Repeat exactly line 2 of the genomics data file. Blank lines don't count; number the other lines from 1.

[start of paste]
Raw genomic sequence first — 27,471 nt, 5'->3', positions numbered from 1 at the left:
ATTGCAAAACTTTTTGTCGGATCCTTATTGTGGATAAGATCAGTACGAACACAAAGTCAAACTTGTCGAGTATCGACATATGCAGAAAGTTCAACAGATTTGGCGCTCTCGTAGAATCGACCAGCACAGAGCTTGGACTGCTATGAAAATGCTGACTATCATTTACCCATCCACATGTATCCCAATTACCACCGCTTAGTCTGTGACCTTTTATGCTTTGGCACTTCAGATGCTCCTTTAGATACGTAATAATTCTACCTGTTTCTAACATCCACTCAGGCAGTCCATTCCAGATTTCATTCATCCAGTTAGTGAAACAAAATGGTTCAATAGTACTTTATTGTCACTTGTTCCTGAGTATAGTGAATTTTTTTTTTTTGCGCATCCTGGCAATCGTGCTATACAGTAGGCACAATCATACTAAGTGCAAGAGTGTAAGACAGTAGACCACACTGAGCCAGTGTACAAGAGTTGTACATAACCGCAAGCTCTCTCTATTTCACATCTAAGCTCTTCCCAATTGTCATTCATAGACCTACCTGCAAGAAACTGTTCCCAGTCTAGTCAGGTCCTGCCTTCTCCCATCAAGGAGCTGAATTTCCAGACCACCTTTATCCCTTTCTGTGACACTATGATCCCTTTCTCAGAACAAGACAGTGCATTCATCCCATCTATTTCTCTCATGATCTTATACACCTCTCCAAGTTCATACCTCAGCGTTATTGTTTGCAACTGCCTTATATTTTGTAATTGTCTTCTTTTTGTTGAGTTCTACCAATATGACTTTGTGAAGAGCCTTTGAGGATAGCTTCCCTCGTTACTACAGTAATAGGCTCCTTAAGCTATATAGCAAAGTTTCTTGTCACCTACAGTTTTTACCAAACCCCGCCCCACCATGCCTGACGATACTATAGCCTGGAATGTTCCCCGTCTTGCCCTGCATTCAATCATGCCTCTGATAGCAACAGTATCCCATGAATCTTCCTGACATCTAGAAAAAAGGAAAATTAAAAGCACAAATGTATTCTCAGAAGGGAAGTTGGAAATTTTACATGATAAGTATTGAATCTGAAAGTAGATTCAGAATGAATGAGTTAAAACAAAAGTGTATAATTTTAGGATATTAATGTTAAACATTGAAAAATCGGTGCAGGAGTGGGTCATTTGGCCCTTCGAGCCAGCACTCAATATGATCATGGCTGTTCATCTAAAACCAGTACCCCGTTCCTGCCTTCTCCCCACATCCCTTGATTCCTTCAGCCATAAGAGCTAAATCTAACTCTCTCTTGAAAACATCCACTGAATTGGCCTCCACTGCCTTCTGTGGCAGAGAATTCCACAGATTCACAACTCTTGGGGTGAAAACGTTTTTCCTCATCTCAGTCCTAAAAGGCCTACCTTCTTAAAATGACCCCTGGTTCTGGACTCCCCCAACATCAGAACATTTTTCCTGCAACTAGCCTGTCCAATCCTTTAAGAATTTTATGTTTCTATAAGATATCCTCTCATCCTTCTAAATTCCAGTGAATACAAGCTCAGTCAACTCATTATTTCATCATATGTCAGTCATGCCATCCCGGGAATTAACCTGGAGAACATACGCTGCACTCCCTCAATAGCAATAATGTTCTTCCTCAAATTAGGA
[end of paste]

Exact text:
ATTGCAAAACTTTTTGTCGGATCCTTATTGTGGATAAGATCAGTACGAACACAAAGTCAAACTTGTCGAGTATCGACATATGCAGAAAGTTCAACAGATTTGGCGCTCTCGTAGAATCGACCAGCACAGAGCTTGGACTGCTATGAAAATGCTGACTATCATTTACCCATCCACATGTATCCCAATTACCACCGCTTAGTCTGTGACCTTTTATGCTTTGGCACTTCAGATGCTCCTTTAGATACGTAATAATTCTACCTGTTTCTAACATCCACTCAGGCAGTCCATTCCAGATTTCATTCATCCAGTTAGTGAAACAAAATGGTTCAATAGTACTTTATTGTCACTTGTTCCTGAGTATAGTGAATTTTTTTTTTTTGCGCATCCTGGCAATCGTGCTATACAGTAGGCACAATCATACTAAGTGCAAGAGTGTAAGACAGTAGACCACACTGAGCCAGTGTACAAGAGTTGTACATAACCGCAAGCTCTCTCTATTTCACATCTAAGCTCTTCCCAATTGTCATTCATAGACCTACCTGCAAGAAACTGTTCCCAGTCTAGTCAGGTCCTGCCTTCTCCCATCAAGGAGCTGAATTTCCAGACCACCTTTATCCCTTTCTGTGACACTATGATCCCTTTCTCAGAACAAGACAGTGCATTCATCCCATCTATTTCTCTCATGATCTTATACACCTCTCCAAGTTCATACCTCAGCGTTATTGTTTGCAACTGCCTTATATTTTGTAATTGTCTTCTTTTTGTTGAGTTCTACCAATATGACTTTGTGAAGAGCCTTTGAGGATAGCTTCCCTCGTTACTACAGTAATAGGCTCCTTAAGCTATATAGCAAAGTTTCTTGTCACCTACAGTTTTTACCAAACCCCGCCCCACCATGCCTGACGATACTATAGCCTGGAATGTTCCCCGTCTTGCCCTGCATTCAATCATGCCTCTGATAGCAACAGTATCCCATGAATCTTCCTGACATCTAGAAAAAAGGAAAATTAAAAGCACAAATGTATTCTCAGAAGGGAAGTTGGAAATTTTACATGATAAGTATTGAATCTGAAAGTAGATTCAGAATGAATGAGTTAAAACAAAAGTGTATAATTTTAGGATATTAATGTTAAACATTGAAAAATCGGTGCAGGAGTGGGTCATTTGGCCCTTCGAGCCAGCACTCAATATGATCATGGCTGTTCATCTAAAACCAGTACCCCGTTCCTGCCTTCTCCCCACATCCCTTGATTCCTTCAGCCATAAGAGCTAAATCTAACTCTCTCTTGAAAACATCCACTGAATTGGCCTCCACTGCCTTCTGTGGCAGAGAATTCCACAGATTCACAACTCTTGGGGTGAAAACGTTTTTCCTCATCTCAGTCCTAAAAGGCCTACCTTCTTAAAATGACCCCTGGTTCTGGACTCCCCCAACATCAGAACATTTTTCCTGCAACTAGCCTGTCCAATCCTTTAAGAATTTTATGTTTCTATAAGATATCCTCTCATCCTTCTAAATTCCAGTGAATACAAGCTCAGTCAACTCATTATTTCATCATATGTCAGTCATGCCATCCCGGGAATTAACCTGGAGAACATACGCTGCACTCCCTCAATAGCAATAATGTTCTTCCTCAAATTAGGA